The first step of every database design project is data modelling. This process entails the analysis and definition of all the different data within a business as well as the development of relationships, semantics and constraints between these data points. In other words, during the data modelling process, the data team access all the business data, and select the appropriate dataset that defines the business process and how best we can organize the selected dataset. The action usually produces a data diagram that can be used to represent a business at a glance. Data modelling plays a key role in transforming the organisational data into quality data hence optimising the analytics of the business which positions the executive users to make data-driven decisions.
Why it is important to model business data?
Data modelling usually comes with a cost (time, money, human resources) however for effective data governance every organization should take this action. Below are some reasons why data modelling is key for every organization:
- Data modelling provides a platform for every organisation member to communicate their data needs and how it fits into the business requirement effectively.
- It saves resources on IT and processes investments through timely planning schemes.
- Organisations can easily make data-driven business decisions due to the increased performance of data retrieval and analytics.
- Data redundancy can be curbed effectively to reduce errors as well as storage resources.
- Missing data can be identified easily with the use of a data model.
- Every organisation can achieve the “one-truth” policy through effective data modelling.
- While it takes time to set up a robust data model for a business, it can be maintained in a cheaper and faster manner since it provides a common, consistent and predictable way of defining and managing data resources across an organization.
For a data developer to effectively build a robust data model for any business, he must take three approaches to deploy.
They are conceptual, logical and physical approaches.
Data Modelling Overview and their data experts
This approach is the first phase of the data modelling exercise. In this phase, the full structure of the business data is accessed to determine what the model will contain based on the business activities, how it will be arranged and which business rules/requirements are involved. The key business stakeholders and data team are fully involved in this phase.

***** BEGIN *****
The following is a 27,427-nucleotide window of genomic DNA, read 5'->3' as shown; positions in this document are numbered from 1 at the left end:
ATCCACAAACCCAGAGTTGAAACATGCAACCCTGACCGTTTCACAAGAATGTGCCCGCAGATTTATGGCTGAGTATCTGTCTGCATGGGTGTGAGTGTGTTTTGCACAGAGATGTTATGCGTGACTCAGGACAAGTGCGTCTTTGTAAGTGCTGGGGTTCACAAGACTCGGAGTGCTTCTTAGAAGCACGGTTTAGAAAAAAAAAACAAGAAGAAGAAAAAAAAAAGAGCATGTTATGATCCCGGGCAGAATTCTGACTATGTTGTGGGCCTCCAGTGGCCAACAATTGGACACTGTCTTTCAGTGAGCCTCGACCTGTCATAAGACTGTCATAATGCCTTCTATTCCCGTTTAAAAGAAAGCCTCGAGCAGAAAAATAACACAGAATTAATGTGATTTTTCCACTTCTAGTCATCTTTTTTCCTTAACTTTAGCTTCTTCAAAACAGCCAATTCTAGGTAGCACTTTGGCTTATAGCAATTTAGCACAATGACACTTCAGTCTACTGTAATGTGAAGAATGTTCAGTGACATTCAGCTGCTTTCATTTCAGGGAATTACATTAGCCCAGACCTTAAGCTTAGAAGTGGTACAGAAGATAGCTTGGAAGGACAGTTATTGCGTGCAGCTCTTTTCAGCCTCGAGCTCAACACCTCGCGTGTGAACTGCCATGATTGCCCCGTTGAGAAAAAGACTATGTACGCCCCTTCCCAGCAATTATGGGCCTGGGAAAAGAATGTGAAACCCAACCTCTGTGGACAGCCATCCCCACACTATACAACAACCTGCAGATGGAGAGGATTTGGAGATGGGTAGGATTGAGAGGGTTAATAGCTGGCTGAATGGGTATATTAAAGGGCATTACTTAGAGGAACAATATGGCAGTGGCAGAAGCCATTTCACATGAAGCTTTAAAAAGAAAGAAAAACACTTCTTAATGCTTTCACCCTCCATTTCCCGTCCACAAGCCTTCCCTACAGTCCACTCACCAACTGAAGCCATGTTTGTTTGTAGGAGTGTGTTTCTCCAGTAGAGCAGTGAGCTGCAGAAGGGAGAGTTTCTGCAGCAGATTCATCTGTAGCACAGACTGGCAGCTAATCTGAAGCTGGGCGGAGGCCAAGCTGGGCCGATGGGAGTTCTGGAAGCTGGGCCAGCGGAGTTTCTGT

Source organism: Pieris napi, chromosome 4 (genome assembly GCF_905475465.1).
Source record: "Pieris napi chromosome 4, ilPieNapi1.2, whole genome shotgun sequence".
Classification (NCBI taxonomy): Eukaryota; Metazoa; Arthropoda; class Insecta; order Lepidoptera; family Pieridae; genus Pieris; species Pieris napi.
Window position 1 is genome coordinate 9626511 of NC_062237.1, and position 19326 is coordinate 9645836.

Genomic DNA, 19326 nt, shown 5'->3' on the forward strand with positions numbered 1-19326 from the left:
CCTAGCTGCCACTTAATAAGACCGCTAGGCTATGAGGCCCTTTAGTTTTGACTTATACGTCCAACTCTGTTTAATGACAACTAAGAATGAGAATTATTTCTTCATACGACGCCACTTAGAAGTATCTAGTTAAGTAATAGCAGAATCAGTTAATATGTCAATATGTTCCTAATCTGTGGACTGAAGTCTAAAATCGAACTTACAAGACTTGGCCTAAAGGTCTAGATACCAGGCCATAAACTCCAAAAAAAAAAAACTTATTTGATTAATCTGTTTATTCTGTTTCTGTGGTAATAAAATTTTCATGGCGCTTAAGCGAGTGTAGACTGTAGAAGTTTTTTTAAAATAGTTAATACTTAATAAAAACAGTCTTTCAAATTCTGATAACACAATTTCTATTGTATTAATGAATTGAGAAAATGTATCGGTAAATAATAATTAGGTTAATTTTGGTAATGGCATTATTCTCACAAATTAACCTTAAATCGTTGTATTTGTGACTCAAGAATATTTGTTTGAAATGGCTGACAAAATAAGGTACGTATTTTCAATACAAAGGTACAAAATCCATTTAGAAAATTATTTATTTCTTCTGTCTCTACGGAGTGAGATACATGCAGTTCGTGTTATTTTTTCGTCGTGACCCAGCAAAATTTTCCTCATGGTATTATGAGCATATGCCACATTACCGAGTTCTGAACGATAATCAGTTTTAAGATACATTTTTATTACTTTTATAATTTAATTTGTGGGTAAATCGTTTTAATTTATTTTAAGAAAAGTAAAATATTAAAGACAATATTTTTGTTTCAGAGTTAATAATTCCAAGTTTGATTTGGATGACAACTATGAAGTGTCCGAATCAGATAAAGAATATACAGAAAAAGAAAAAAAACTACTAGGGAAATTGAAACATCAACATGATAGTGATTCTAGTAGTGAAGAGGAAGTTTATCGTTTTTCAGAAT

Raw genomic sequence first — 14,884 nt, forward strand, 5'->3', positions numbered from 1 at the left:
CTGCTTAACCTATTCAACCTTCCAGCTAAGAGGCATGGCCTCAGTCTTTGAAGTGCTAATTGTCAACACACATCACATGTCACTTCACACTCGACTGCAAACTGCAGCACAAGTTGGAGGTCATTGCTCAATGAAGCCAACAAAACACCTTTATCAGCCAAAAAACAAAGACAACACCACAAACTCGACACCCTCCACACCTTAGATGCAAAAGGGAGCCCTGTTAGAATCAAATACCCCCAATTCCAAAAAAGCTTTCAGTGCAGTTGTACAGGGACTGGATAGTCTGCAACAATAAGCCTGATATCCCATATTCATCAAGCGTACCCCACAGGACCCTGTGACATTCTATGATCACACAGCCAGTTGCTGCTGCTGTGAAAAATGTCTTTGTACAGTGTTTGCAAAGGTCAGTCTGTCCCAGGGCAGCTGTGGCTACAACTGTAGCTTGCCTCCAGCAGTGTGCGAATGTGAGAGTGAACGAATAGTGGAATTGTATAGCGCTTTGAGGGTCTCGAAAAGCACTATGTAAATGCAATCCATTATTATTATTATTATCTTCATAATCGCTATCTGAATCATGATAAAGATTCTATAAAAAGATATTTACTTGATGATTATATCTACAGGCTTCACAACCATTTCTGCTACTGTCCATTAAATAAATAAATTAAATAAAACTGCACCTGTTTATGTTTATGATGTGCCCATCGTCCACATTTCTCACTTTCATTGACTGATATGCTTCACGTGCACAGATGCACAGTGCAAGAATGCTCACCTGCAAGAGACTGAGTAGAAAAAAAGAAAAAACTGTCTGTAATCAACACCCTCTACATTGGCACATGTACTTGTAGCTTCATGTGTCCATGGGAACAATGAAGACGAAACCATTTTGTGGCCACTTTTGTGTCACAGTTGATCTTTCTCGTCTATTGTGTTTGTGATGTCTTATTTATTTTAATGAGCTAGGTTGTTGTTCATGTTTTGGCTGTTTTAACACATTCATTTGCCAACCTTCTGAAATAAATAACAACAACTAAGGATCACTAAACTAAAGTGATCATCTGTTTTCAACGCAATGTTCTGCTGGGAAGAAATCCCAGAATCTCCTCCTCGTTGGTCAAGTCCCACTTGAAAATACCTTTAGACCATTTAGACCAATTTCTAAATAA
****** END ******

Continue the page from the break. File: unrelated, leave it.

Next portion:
The logical approach of the data modelling exercise focuses on the business information and defining the rules that will best suit the business information. In this approach, business data unit definitions, describing and identifying their attributes (indexing, primary keys) and the relationship between these units (foreign keys) are addressed. The data team (data architects) and business analysts are responsible for the development of a technical road map for rules and data structures which will be the building block for the physical approach.
As the name goes, the main objective of this approach is the implementation of the actual database. While most of the design has been mapped out in the logical approach, the database administrators and developers own this phase by transforming the business data units and their attributes into tables, columns, views, partitioning, access profiles and security (authorization). They usually consider the database management system (DBMS), location, storage or technology in this approach.
The role of data modelling in the data management of any organisation. With the full understanding and application of this subject matter, data experts within an organization can properly organize and provide intelligence from the datasets (small or large) effectively to other stakeholders while meeting the business requirements. While there are three approaches to modelling data in any organization, it is imperative that the business have a full grasp of these concepts so they can know when best to apply any or all of these approaches. All these approaches require different levels of technicality and data experts to execute these approaches carefully
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